Essential hypertension (high blood pressure)

Chest | Cardiology | Essential hypertension (high blood pressure) (Disease)


The top number, the systolic blood pressure, corresponds to the pressure in the arteries as the heart contracts and pumps blood forward into the arteries. The bottom number, the diastolic pressure, represents the pressure in the arteries as the heart relaxes after the contraction. The diastolic pressure reflects the lowest pressure to which the arteries are exposed.

Hypertension usually produces no symptoms. This means most people don’t even realise they have it. Experts recommend that everyone should have their blood pressure checked regularly (preferably yearly).

However, symptoms may develop when the blood pressure changes rapidly or become very high. The first symptoms of worsening hypertension may include headaches, blurry vision, dizziness, nausea, and mild fatigue. As hypertension worsens, symptoms may progress to worsening headaches, worsening vision problems, and palpitations.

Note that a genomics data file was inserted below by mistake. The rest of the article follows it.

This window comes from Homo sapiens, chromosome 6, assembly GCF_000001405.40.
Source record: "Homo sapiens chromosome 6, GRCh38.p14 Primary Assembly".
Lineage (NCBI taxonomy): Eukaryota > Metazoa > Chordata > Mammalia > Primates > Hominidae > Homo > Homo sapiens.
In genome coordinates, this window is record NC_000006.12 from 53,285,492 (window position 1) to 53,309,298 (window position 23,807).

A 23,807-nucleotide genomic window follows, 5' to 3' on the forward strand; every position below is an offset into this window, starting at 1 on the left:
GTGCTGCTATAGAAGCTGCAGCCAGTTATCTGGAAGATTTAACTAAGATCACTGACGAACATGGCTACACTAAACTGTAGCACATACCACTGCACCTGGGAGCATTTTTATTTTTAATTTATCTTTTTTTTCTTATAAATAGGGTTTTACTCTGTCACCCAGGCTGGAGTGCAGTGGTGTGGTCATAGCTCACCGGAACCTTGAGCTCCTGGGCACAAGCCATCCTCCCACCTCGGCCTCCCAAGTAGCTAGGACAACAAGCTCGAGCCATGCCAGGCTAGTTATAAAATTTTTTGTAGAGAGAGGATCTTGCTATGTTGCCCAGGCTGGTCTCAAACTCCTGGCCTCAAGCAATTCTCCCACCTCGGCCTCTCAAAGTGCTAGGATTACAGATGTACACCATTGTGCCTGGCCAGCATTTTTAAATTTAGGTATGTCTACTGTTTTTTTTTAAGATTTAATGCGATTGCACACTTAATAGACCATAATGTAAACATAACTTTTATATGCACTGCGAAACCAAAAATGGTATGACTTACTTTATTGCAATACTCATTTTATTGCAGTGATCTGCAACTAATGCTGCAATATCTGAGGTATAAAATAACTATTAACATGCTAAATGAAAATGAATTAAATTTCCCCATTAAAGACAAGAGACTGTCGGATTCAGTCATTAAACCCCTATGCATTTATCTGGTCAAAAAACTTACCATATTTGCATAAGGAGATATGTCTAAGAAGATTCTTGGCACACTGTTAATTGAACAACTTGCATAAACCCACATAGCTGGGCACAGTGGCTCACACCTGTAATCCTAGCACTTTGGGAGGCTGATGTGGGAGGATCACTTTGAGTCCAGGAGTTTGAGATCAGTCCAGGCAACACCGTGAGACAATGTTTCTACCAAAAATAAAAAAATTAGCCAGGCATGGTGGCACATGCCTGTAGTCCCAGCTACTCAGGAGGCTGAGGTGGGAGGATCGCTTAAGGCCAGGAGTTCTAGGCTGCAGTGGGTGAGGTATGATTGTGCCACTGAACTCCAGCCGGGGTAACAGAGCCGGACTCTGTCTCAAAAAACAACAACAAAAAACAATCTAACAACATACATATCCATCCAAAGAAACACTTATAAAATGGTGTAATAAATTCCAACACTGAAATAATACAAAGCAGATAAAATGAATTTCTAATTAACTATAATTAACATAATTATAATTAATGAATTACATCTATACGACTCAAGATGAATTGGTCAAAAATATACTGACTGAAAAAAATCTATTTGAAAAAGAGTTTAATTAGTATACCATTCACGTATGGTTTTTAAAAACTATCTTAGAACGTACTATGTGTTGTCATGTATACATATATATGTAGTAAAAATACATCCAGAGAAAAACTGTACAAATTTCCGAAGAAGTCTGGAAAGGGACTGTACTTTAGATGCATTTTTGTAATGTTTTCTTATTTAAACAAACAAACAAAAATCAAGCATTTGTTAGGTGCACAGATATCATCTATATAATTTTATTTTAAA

Causes and Risk factors

Essential hypertension (also called primary hypertension or idiopathic hypertension) is the form of hypertension that by definition, has no identifiable cause. It is the most common type of hypertension, affecting 95% of hypertensive patients, it tends to be familial and is likely to be the consequence of an interaction between environmental and genetic factors. Prevalence of essential hypertension increases with age, and individuals with relatively high blood pressure at younger ages are at increased risk for the subsequent development of hypertension. Hypertension can increase the risk of cerebral, cardiac, and renal events.

Diagnosis and Treatment

Blood pressure is measured with a blood pressure cuff and stethoscope by a nurse or other healthcare provider. A person cannot take his or her own blood pressure unless an electronic blood pressure monitoring device is used.

Treatment for hypertension includes a low salt diet, avoiding smoking and secondary smoke, exercise, weight reduction for obesity, and medications to control blood pressure. Rarely, surgery may be required to treat some causes of hypertension. ...

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